International Women’s Day: universities must work together to tackle inequality

Institutions with ideas for promoting gender equality should not keep them to themselves, says Kate Williams

March 8, 2017
Male/female gender symbols drawn in chalk
Source: iStock

This week we are celebrating International Women’s Day 2017, with universities across the world hosting events.

Each institution is doing its own thing, and it is great to see so much activity. But I think this also raises an important question: should we not all be coming together to share our experiences and to provide evidence-based solutions for what are clearly sector-wide challenges?

Universities are competitive places; we vie for research funding, for students, for national and global reputation. When it comes to striving for diversity and equality, however, surely we are all in it together and are all seeking the same goals?

We face common challenges and celebrate the same things, not least because we have mobile staff who move between one university and another. Providing a level playing field for women is not a competition but rather a campaign to bring about structural change in a higher education system in which policies and processes have been built up for decades by men.

Gender equality is high on the agenda within UK higher education. You just have to look at the enormous impact of the Athena SWAN Charter awards for institutions and departments to see the importance given to initiatives to promote gender equality. But while such initiatives are helping to bring about change, there is still a need for bolder action. In general, it is time for us to move beyond nice words and tinkering around the edges.

At a time when the sector is being called upon to embrace reforms and to respond to new demands, there is not just a moral argument for change but a business imperative.

A key consideration has to be UK higher education’s standing in the world. Our sector is respected worldwide, and we attract more international students than any country apart from the US. But if we are to maintain our position, we must overcome barriers standing in the way of women, who make up more than half of our students and 45 per cent of academic staff (but only just over a fifth of our professors).

In science, maths and engineering, it is still rare to find a female head of school or department. Even in medicine, where women make up 57 per cent of undergraduates, there are too few heads of school who are women. We should also ask why, when women comprise the majority of medical students, do so few go on to become clinical academics?

Inequality knows no boundaries, and we must be careful not to focus only on our own, local challenges. At the University of Leicester, we are part of a worldwide collaboration as one of only 10 global higher education institutions chosen to drive UN Women’s HeForShe campaign to involve men in the fight for gender equality. We hold regular partner phone calls with the other nine; this week, we shared our plans for International Women’s Day, including plans to amplify one another’s activities via social media.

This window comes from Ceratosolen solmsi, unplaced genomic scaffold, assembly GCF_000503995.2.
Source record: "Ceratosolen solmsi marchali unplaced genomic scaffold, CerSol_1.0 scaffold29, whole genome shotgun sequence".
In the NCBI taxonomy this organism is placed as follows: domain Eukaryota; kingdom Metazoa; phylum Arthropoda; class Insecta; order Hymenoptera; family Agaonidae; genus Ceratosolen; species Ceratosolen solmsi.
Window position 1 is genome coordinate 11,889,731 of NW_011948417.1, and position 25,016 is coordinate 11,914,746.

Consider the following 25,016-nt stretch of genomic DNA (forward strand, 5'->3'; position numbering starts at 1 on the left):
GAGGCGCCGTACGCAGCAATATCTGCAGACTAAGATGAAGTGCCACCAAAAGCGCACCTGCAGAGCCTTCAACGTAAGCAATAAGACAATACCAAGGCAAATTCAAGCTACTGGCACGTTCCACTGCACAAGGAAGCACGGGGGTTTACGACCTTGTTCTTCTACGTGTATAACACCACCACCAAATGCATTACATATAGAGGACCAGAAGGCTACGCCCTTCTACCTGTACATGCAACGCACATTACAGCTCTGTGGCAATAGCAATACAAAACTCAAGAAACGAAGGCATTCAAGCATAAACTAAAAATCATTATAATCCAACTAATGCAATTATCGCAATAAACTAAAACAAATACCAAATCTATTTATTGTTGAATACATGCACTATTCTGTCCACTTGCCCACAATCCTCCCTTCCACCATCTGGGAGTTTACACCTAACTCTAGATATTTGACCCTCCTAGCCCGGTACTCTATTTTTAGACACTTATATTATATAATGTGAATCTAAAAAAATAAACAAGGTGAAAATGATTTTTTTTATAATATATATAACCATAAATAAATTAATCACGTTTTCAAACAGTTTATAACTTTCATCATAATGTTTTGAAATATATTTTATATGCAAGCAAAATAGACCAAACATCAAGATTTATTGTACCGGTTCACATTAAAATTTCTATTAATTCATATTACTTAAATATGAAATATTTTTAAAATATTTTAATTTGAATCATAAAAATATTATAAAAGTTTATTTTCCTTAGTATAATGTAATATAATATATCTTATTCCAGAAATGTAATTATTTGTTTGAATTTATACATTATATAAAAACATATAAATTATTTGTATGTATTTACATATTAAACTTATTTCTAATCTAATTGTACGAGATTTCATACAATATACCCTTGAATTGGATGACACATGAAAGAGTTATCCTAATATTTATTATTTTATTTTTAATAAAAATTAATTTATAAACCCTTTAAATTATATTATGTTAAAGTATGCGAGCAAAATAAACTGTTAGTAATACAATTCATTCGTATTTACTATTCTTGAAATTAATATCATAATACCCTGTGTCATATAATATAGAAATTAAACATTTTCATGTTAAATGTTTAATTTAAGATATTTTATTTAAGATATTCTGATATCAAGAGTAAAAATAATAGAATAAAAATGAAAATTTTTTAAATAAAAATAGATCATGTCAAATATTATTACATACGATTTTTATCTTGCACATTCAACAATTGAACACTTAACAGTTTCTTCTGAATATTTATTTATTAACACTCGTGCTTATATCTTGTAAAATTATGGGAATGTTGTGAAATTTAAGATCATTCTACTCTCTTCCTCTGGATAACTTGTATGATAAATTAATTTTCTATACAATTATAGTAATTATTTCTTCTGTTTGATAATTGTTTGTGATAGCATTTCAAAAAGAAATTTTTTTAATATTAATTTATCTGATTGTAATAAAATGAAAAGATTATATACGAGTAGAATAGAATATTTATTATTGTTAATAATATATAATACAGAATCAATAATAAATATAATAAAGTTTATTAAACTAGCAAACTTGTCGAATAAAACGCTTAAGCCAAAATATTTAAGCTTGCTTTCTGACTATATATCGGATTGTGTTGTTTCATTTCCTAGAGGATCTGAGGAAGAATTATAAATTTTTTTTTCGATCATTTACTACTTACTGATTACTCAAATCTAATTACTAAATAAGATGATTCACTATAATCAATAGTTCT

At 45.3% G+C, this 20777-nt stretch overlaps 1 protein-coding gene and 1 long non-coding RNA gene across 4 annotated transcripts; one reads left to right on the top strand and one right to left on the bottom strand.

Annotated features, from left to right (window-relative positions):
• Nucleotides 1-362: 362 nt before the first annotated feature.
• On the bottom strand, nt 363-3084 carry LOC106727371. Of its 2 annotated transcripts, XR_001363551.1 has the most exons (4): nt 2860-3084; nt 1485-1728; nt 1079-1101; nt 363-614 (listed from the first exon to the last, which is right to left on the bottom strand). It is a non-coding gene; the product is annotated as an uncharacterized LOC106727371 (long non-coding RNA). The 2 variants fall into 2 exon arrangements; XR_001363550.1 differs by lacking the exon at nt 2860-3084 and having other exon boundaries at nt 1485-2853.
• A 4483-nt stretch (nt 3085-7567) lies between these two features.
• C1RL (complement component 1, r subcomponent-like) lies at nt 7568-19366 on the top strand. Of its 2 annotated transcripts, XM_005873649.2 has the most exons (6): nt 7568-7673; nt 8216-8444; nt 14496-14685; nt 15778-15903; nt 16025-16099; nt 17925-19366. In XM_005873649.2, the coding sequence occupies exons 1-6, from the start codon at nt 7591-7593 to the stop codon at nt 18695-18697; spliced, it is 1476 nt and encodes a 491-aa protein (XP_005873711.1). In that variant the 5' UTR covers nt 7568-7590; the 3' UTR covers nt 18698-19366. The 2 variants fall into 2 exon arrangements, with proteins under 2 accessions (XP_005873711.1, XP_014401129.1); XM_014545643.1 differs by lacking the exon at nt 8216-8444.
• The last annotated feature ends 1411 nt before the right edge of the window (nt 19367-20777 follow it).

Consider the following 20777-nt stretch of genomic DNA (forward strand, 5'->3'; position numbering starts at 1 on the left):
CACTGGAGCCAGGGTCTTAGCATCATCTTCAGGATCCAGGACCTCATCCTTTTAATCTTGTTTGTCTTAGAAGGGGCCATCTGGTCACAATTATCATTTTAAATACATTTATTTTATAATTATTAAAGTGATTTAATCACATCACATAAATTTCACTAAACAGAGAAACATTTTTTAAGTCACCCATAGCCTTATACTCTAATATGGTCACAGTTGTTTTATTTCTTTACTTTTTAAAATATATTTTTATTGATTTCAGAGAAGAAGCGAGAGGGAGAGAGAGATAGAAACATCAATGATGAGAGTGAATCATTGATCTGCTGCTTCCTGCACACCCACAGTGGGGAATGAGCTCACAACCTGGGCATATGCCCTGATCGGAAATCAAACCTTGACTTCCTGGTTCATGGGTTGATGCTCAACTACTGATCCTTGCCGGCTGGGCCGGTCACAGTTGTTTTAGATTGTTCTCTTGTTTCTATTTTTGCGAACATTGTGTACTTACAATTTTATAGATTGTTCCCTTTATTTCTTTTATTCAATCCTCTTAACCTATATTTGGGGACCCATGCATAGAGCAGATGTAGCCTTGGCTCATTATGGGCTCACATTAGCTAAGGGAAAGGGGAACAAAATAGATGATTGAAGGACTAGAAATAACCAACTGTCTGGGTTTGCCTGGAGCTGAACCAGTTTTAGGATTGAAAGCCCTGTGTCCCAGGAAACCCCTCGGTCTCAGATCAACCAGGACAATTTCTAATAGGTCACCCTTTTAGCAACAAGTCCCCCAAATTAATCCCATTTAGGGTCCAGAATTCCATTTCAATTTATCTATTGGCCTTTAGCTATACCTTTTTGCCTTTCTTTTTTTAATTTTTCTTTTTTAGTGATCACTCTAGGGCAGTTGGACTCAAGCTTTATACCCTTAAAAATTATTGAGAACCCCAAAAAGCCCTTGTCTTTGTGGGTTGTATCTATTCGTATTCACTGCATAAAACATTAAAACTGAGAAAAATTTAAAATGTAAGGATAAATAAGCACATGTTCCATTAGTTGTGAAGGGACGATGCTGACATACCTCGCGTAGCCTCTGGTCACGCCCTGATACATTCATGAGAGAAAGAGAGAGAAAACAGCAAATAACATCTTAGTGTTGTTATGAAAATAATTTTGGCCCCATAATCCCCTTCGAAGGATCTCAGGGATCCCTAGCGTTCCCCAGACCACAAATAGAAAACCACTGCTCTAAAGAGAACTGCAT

Since being appointed deputy pro vice-chancellor for equality and diversity last year, I have sought out colleagues in similar positions at other UK institutions. We are just a small group from four universities – Leicester, Nottingham, Birmingham and Newcastle – but we hope to have expanded to take in a wider range before we celebrate International Women’s Day in 2018.

For us, it is about exchanging ideas and sharing good practice. When things work well, we don’t have to reinvent the wheel; we can all benefit from the results. We can be honest with each other when things go wrong and avoid making the same mistakes.

Following the Universities UK report Changing the Culture on gender-based violence and hate crime on campus, for example, Leicester linked up with its HeForShe partners to hold a successful “Ideathon” with students that produced some innovative ideas to raise awareness, such as hard-hitting theatre productions. We are working with our students to bring their ideas to life alongside our colleagues across the HeForShe network and with local colleagues.

Why keep these initiatives to ourselves when we can build on them through collaboration?

Cooperation between institutions on gender equality – and on diversity and inclusion in general – widens the field of enquiry and the database of robust, tried and tested interventions. The arguments for change are overwhelming. Collaboration, I believe, should be the model for higher education as it forges ahead in tackling gender equality not just in higher education but in schools, colleges, the workplace and wider society.

Kate Williams is deputy pro vice-chancellor for equality and diversity at the University of Leicester.

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